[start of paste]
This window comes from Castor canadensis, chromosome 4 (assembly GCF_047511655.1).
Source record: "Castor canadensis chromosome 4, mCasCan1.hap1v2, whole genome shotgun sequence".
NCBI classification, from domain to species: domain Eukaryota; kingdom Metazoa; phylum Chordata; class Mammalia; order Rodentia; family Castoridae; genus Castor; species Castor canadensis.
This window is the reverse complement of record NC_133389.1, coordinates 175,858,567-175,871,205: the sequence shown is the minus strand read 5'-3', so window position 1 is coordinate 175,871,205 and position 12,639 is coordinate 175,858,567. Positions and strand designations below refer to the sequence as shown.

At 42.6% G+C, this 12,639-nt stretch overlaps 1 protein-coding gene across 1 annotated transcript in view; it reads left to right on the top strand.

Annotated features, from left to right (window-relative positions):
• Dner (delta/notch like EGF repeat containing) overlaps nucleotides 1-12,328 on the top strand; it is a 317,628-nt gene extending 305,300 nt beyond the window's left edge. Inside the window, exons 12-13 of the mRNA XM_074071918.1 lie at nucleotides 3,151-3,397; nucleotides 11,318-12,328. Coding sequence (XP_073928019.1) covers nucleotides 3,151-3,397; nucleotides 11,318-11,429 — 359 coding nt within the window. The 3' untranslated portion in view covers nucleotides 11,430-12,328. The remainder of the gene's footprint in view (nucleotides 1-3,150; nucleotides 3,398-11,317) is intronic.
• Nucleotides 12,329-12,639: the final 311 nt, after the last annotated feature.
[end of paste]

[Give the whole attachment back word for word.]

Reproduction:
This window comes from Castor canadensis, chromosome 4 (assembly GCF_047511655.1).
Source record: "Castor canadensis chromosome 4, mCasCan1.hap1v2, whole genome shotgun sequence".
NCBI classification, from domain to species: domain Eukaryota; kingdom Metazoa; phylum Chordata; class Mammalia; order Rodentia; family Castoridae; genus Castor; species Castor canadensis.
This window is the reverse complement of record NC_133389.1, coordinates 175,858,567-175,871,205: the sequence shown is the minus strand read 5'-3', so window position 1 is coordinate 175,871,205 and position 12,639 is coordinate 175,858,567. Positions and strand designations below refer to the sequence as shown.

At 42.6% G+C, this 12,639-nt stretch overlaps 1 protein-coding gene across 1 annotated transcript in view; it reads left to right on the top strand.

Annotated features, from left to right (window-relative positions):
• Dner (delta/notch like EGF repeat containing) overlaps nucleotides 1-12,328 on the top strand; it is a 317,628-nt gene extending 305,300 nt beyond the window's left edge. Inside the window, exons 12-13 of the mRNA XM_074071918.1 lie at nucleotides 3,151-3,397; nucleotides 11,318-12,328. Coding sequence (XP_073928019.1) covers nucleotides 3,151-3,397; nucleotides 11,318-11,429 — 359 coding nt within the window. The 3' untranslated portion in view covers nucleotides 11,430-12,328. The remainder of the gene's footprint in view (nucleotides 1-3,150; nucleotides 3,398-11,317) is intronic.
• Nucleotides 12,329-12,639: the final 311 nt, after the last annotated feature.